Your body calmed down in that statement and from across the driveway I watched the words come through your ears, your frown, your throat, your heart into a strange shape for the journey ahead.

Well, after a moment you said what do you think of me? You said it so seriously that we both couldn’t help but smile. The question seemed absurd after so many years together, and I didn’t answer until I hugged you goodbye.


You asked me what it was like to be married, what we did at home when we didn’t have a TV.

Talking, I guess, I replied, and your eyes widened like it was the last line of a ghost story.


I’ve thought of us many times over the past few years trying to become a mother. I was thinking of easier times: when our parents went out and we had pizza delivered and you pressed the blue cheese dressing onto our plates for dipping like I taught you to do. We went to see whatever you went on Blockbuster because in about thirty minutes you’d be asleep. Sometimes you still fall asleep with the pizza in hand, your little legs crossed on the couch; I was probably about fourteen, that would be eight. Your head slipped back, your mouth opened, and when I took your plate, your body slid over to me, its own weight on my shoulder or lap. At that age there was no longer any physical closeness in our day; I no longer picked you up, swung you around, or carried you on my shoulders like I used to. I was fourteen and the bodies became new territories for me, mostly my own, and I no longer touched people unconsciously. But on nights like this I would let you comfort you in your sleep, I would cover you with a blanket and finish your pizza and occasionally when you stir I would rub your back. What surprises me after all these years is the fear I still feel when I talk about your body, a body I’ve known for so long and lived next to, a body that I hugged and pushed and carried and cleaned.

Have there been easier times? Has anything ever been easy for you?


I tell myself I can’t worry about the speech. Can’t worry about the speech in a place where everyone has had too much to drink and you will be so busy being famous for a day that you will barely remember the words. I tell myself that I am a last minute substitute who should keep expectations moderate at best. I tell myself that the success of a marriage does not depend on the success of the speech, and if it were, there would be many more hapless marriages in this world.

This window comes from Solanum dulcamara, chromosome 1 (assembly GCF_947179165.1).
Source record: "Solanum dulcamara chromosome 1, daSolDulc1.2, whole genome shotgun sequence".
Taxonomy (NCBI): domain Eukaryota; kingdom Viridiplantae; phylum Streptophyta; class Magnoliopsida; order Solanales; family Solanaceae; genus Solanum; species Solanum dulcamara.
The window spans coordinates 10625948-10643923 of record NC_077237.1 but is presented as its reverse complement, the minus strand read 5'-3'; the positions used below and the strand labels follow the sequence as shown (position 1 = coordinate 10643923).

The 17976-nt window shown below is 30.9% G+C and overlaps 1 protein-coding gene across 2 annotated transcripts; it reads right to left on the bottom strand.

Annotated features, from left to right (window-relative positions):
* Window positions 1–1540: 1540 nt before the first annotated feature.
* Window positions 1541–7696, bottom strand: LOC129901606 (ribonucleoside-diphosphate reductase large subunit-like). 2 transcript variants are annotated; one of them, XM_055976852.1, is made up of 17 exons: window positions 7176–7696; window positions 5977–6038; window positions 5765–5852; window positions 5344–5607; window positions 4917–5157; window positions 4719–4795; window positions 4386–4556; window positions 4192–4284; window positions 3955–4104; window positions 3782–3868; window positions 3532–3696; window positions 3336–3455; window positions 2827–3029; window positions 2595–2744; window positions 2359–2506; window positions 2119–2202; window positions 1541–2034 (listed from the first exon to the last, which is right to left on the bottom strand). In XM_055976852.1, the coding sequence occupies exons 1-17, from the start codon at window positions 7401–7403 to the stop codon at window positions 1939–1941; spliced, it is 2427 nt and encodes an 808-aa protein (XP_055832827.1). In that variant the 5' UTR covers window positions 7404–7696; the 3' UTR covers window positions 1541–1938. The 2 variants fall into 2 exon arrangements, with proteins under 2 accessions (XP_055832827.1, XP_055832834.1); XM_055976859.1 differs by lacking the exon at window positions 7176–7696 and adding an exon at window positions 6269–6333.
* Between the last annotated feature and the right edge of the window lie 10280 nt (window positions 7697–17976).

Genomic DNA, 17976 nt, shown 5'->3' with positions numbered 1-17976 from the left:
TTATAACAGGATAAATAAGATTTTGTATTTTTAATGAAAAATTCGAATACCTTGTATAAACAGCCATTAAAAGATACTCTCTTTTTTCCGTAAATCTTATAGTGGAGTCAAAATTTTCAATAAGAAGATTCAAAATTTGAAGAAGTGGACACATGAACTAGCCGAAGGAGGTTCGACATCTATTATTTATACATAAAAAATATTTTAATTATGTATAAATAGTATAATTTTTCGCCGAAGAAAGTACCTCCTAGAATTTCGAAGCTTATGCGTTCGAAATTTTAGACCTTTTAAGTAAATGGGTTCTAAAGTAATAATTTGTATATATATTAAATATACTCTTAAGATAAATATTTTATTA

Perhaps I’m worried because for the past six months I’ve watched our parents plan with their bride as money is turning back into care. Where have you been? Maybe I’m worried because I want to be good for the three of them, because I refused to do anything just for your sake. I helped with the cake, the color scheme for the bride, the backstage acting, who would sit next to whom. I helped with the flowers and looked for a tie, cutlery, chicken or steak for our father; I admitted to wearing whatever the bride chose. I tried to help with the bride’s parents’ absence and how our parents pay for it, but too often I got angry and rude and consequently no help. I was mostly angry because of course I still loved you, because everything was always done for that reason, despite what I said to myself.

When you called about the speech a month ago, I realized that I had never been able to put this kind of love, or more precisely our kind, into words, and that it had always felt a little different from everyone else’s. I didn’t know how to point it at the light to see through it, and instead I longed to just buy the cake and wear the dress and show up in time to declare that I love you. After all, what did I know about what facts should be gathered or buried in a person’s story? What right did I have to talk about your life?

Excerpt from Immediate Family by Ashley Nelson Levy. Copyright © 2021 by Ashley Nelson Levy. Reprinted with permission from Farrar, Straus, and Giroux. All rights reserved.